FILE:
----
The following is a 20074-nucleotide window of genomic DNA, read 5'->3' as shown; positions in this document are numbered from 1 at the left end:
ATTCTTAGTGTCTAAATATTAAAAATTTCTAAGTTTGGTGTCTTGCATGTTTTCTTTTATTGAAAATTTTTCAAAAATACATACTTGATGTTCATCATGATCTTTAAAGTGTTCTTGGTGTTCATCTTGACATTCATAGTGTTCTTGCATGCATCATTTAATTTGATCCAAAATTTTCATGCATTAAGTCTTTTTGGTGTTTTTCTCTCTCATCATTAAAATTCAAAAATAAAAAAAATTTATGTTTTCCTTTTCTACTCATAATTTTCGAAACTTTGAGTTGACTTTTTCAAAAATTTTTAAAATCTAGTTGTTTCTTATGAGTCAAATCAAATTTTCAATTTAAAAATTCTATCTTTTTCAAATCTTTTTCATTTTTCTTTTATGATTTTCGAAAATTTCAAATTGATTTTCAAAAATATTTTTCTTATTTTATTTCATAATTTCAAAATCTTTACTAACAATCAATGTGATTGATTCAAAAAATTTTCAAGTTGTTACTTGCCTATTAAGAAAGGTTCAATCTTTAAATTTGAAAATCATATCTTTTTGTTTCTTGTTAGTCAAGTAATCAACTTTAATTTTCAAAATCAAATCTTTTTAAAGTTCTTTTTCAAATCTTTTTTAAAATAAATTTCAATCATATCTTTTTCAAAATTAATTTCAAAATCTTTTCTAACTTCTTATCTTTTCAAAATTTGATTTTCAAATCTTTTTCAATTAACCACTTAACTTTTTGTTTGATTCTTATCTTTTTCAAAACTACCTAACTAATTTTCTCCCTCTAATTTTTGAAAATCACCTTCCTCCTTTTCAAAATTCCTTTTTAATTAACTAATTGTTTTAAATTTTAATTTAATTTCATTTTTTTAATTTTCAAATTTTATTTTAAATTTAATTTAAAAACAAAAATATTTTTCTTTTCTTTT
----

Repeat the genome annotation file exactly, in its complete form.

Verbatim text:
The following is a 20074-nucleotide window of genomic DNA, read 5'->3' as shown; positions in this document are numbered from 1 at the left end:
ATTCTTAGTGTCTAAATATTAAAAATTTCTAAGTTTGGTGTCTTGCATGTTTTCTTTTATTGAAAATTTTTCAAAAATACATACTTGATGTTCATCATGATCTTTAAAGTGTTCTTGGTGTTCATCTTGACATTCATAGTGTTCTTGCATGCATCATTTAATTTGATCCAAAATTTTCATGCATTAAGTCTTTTTGGTGTTTTTCTCTCTCATCATTAAAATTCAAAAATAAAAAAAATTTATGTTTTCCTTTTCTACTCATAATTTTCGAAACTTTGAGTTGACTTTTTCAAAAATTTTTAAAATCTAGTTGTTTCTTATGAGTCAAATCAAATTTTCAATTTAAAAATTCTATCTTTTTCAAATCTTTTTCATTTTTCTTTTATGATTTTCGAAAATTTCAAATTGATTTTCAAAAATATTTTTCTTATTTTATTTCATAATTTCAAAATCTTTACTAACAATCAATGTGATTGATTCAAAAAATTTTCAAGTTGTTACTTGCCTATTAAGAAAGGTTCAATCTTTAAATTTGAAAATCATATCTTTTTGTTTCTTGTTAGTCAAGTAATCAACTTTAATTTTCAAAATCAAATCTTTTTAAAGTTCTTTTTCAAATCTTTTTTAAAATAAATTTCAATCATATCTTTTTCAAAATTAATTTCAAAATCTTTTCTAACTTCTTATCTTTTCAAAATTTGATTTTCAAATCTTTTTCAATTAACCACTTAACTTTTTGTTTGATTCTTATCTTTTTCAAAACTACCTAACTAATTTTCTCCCTCTAATTTTTGAAAATCACCTTCCTCCTTTTCAAAATTCCTTTTTAATTAACTAATTGTTTTAAATTTTAATTTAATTTCATTTTTTTAATTTTCAAATTTTATTTTAAATTTAATTTAAAAACAAAAATATTTTTCTTTTCTTTT